Looking at similar players’ career earnings can be instructive in estimating what Mr. Floyd would have otherwise earned. As the player’s NFL position, draft round, and draft year can suggest different career paths, those criteria can be applied to select similar players. Data published by overthecap.com suggests the following defensive tackles drafted in the first round between 2012 and 2014 may be helpful in assessing Mr. Floyd’s potential earnings under a second contract.

Name (current team)Year Drafted (First Round Overall Pick)Current Contract Year SignedCurrent Contract Total Value ($M)Current Contract Total Length (years)Annual Contract Value ($M)Initial Fully Guaranteed Amount ($M)*Initially Fully Guaranteed (%)
Fletcher Cox (Philadelphia Eagles)2012 (#12)2016102.6617.036.335%
Dontari Poe (Carolina Panthers)2012 (#11)201828.039.310.839%
Star Lotulelei (Buffalo Bills)2013 (#14) 201850.0510.018.537%
Sheldon Richardson (Minnesota Vikings)2013 (#13) 20188.018.07.898%
Sylvester Williams (Miami Dolphins)2013 (#28)20180.910.80.00%
*This is the initial full guarantee; additional contract monies can become fully guaranteed as the player meets certain criteria.

 

Although not included in the above table based on the inclusion criteria, it is interesting to note the experience of the highest earning defensive tackle in history, Gerald McCoy of the Tampa Bay Buccaneers. Mr. McCoy is a six-time Pro Bowler widely regarded as the best defensive tackle in the NFL. He was drafted in the first round of 2010 as the #3 pick. To date, Mr. McCoy has earned $110 million. According to overthecap.com, he has potential earnings of approximately $152 million based on his current contract, which will take him to 12 years in the NFL. However, these additional earnings are not guaranteed; they are predicated on, inter alia, whether he is on the Buccaneers roster on the third day of each League year. Even if Mr. Floyd was able to establish that he would have been one of the best NFL defensive tackles in the NFL, it is unlikely he would have earned much more than Mr. McCoy.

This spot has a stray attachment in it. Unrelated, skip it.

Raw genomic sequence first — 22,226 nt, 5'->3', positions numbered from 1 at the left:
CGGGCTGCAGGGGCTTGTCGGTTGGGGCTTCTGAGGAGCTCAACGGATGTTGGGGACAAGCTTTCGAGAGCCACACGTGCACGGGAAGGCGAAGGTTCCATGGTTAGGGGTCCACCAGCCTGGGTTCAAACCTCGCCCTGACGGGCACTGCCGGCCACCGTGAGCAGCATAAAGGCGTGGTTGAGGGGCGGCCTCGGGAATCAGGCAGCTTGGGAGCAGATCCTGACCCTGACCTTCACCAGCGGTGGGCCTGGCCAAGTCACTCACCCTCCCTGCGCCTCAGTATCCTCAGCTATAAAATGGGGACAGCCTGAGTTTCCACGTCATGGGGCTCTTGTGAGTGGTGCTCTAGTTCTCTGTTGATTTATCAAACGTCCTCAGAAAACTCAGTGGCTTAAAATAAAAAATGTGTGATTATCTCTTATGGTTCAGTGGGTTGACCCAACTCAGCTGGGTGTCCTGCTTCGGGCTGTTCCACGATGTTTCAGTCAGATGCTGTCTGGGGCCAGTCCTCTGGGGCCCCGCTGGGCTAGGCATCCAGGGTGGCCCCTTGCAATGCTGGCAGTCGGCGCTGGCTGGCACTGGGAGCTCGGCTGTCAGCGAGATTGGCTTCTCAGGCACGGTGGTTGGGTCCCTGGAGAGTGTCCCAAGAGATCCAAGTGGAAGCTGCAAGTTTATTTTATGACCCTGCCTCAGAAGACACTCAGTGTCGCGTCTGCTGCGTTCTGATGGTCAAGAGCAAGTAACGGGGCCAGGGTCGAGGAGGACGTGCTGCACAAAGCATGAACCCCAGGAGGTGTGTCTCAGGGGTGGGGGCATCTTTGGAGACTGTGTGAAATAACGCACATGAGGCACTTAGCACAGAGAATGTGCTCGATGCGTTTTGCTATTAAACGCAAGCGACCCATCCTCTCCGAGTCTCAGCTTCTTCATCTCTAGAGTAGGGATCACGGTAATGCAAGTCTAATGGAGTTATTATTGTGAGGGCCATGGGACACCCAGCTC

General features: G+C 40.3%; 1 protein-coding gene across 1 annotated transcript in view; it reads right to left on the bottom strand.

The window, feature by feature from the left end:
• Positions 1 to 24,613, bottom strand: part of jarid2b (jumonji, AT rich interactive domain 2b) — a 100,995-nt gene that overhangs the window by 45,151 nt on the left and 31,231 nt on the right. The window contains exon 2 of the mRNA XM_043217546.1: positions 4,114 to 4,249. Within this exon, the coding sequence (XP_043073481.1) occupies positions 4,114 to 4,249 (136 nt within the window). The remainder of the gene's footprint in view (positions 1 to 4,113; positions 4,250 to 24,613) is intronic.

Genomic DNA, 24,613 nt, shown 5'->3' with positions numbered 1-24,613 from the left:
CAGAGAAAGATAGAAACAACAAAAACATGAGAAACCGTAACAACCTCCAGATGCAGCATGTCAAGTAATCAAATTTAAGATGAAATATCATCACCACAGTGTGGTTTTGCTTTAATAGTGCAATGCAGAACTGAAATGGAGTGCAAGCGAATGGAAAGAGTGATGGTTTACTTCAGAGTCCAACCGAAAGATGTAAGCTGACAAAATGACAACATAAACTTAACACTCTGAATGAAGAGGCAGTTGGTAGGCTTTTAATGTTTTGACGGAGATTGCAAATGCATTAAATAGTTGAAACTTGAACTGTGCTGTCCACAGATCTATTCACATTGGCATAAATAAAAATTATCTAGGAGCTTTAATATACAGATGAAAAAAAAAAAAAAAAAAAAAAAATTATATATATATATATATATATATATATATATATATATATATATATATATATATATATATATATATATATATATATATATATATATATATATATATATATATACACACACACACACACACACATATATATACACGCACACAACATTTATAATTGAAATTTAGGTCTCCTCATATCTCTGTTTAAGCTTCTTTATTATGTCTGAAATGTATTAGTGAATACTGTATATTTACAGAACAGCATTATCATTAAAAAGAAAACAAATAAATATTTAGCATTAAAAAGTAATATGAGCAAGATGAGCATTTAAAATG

The following are some initial thoughts and considerations considering the above data:

  1. Even after signing a second contract, this money is NOT fully guaranteed – it remains at risk related to player skill, injury, and salary cap cuts. Even a signed contract may not result in reasonably certain earnings.
  2. None of the players identified above earn the $24 million per year put forth in the Complaint. While additional endorsement money should be considered, defensive tackles are not typically as desirable a spokesman as other high profile NFL positions.
  3. Mr. Floyd was drafted in 2013 and has already played for three full years prior to the alleged incident. He had a five year contract with certain guaranteed money paid for years not played. His remaining worklife as a professional athlete would not likely generate the values that appear to be claimed.
  4. Professional athletes, like entertainers, do not usually realize the full value of their employment contracts due to the need to pay various agents, lawyers and publicists, etc. who receive percentage interests in these amounts. Such incremental costs of future income would reduce any lost earnings claim.
  5. Mr. Floyd has a duty to mitigate his losses. Any replacement income would offset his claimed damages.
  6. As with all claims for future amounts, a proper discount rate must be applied to future damages to bring them to present value.

Fulcrum Inquiry assists lawyers with economic damages associated with personal injury (including medical malpractice) matters, through both direct employment of damage expert witnesses and with our interactive settlement tool.

2018-12-21T15:13:01+00:00Injury & Employment Damages|